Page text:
When Edward G. Robinson lights that match? Fuck’s sake, man. You know it’s all over: It’s the death of the human soul, people, and little time to mourn it.
The screenplay also crowbars Chandler’s brilliance out of the master’s main shortcoming, in my opinion — that being his tendency to write detective novels that linger on incredibly confusing details that, honestly, I don’t give a damn about. For all that Chandler is a poetic stylist with no peer, his plots could get bogged down in details and repeated red herrings to the point where I always feel like I have no idea what’s actually going on and, more importantly, don’t care. Don’t get me wrong — I love Chandler. He’s one of the best writers of detective novels around, do I even need to say it? But for all its pleasures, reading Chandler can get at times, shall we say…a little thick?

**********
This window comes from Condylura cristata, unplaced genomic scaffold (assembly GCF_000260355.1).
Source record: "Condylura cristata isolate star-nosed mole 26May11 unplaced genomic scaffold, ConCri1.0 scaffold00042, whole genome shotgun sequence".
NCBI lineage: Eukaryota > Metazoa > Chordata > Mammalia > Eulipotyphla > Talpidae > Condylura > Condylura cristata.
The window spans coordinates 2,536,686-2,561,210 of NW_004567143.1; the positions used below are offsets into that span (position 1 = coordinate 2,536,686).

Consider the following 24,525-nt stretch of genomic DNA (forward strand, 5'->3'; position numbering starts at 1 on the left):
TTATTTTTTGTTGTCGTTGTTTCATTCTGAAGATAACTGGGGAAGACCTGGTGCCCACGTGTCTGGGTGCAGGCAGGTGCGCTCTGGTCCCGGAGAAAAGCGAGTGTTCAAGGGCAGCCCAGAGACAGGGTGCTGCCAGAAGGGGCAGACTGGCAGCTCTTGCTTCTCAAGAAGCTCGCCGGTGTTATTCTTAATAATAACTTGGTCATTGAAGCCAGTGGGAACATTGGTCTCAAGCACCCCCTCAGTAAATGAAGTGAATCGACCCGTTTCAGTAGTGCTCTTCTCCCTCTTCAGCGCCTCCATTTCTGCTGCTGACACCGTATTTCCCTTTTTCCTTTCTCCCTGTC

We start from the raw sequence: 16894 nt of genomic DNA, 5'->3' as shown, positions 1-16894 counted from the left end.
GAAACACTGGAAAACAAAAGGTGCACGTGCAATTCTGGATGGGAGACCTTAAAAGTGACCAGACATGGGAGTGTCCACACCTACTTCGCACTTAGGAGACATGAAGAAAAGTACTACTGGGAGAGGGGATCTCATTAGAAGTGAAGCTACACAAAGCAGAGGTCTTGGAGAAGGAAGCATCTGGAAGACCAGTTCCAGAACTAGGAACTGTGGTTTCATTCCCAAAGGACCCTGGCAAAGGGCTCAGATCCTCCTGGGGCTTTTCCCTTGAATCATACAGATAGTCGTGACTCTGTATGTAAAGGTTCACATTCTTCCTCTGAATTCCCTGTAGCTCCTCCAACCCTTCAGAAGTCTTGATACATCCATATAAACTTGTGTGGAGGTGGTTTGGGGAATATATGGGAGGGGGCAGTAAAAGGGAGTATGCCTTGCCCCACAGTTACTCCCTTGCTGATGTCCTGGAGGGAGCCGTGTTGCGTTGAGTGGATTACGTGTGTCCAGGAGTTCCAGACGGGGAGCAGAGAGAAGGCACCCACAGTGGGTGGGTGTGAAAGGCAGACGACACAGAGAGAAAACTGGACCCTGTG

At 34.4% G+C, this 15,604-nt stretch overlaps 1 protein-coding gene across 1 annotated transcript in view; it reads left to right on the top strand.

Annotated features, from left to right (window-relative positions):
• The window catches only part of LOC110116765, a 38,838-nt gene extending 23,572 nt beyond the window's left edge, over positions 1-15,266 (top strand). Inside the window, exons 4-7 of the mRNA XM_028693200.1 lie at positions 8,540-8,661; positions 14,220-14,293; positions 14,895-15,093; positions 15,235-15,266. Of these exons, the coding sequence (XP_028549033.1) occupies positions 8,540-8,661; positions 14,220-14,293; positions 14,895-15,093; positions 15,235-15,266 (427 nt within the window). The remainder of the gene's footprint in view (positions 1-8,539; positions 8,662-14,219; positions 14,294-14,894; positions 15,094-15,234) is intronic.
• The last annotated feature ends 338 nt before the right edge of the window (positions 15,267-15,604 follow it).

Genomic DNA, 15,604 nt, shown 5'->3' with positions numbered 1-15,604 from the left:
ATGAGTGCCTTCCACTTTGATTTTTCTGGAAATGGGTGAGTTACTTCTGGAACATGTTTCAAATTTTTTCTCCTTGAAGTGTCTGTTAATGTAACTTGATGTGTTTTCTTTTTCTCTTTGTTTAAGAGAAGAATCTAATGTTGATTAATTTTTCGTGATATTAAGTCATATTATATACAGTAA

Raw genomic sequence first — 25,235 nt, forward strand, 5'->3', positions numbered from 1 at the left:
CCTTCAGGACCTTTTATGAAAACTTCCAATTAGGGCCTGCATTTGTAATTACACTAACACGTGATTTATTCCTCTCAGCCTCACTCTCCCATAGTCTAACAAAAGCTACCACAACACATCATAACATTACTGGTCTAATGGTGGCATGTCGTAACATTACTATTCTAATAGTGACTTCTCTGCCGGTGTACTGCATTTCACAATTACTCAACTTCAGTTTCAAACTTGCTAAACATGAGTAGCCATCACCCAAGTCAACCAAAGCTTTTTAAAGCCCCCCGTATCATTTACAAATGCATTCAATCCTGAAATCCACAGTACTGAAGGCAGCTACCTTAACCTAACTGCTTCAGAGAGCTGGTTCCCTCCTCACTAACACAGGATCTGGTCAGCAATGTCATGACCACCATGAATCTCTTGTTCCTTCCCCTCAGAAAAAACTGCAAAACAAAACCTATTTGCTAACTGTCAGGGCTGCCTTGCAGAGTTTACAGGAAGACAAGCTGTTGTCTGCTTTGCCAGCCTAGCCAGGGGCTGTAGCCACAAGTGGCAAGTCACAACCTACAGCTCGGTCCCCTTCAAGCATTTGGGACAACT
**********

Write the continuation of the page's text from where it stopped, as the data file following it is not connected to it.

Cain was nothing like that. He didn’t have Chandler’s fondness for convoluted tautness and complex threads of mystery. He was straightforward to a fault — almost to the point of being blockheaded, which is why he works so well as melodrama, where Chandler actively doesn’t. Cain is movie-friendly because he’s obvious…or, at least, he appears obvious on the surface, much like Jim Thompson. Chandler didn’t like the obvious. His plots were subtle….so subtle I’ve heard stories about him getting confused himself when he was asked about them.
It seems likely that if Chandler really didn’t like Cain, he thought him an inferior writer for this very reason….melodrama, melodrama, melodrama. But I believe it’s Chandler’s disdain for Cain that led to his and Wilder’s tapping into a breezy, cynical, world-weary tone that was 100% Chandler, 100% Cain, and 100% f#*@!#ing genius.
They just don’t write ‘em like this any more.
Read the novel, see the movie, gape in awe at the genius of it all. This is classic America, A-list noir, the soul of the nation laid open and bloody with a tire iron.
Originally reviewed at http://thomasroche.livejournal.com, 03/12/2010.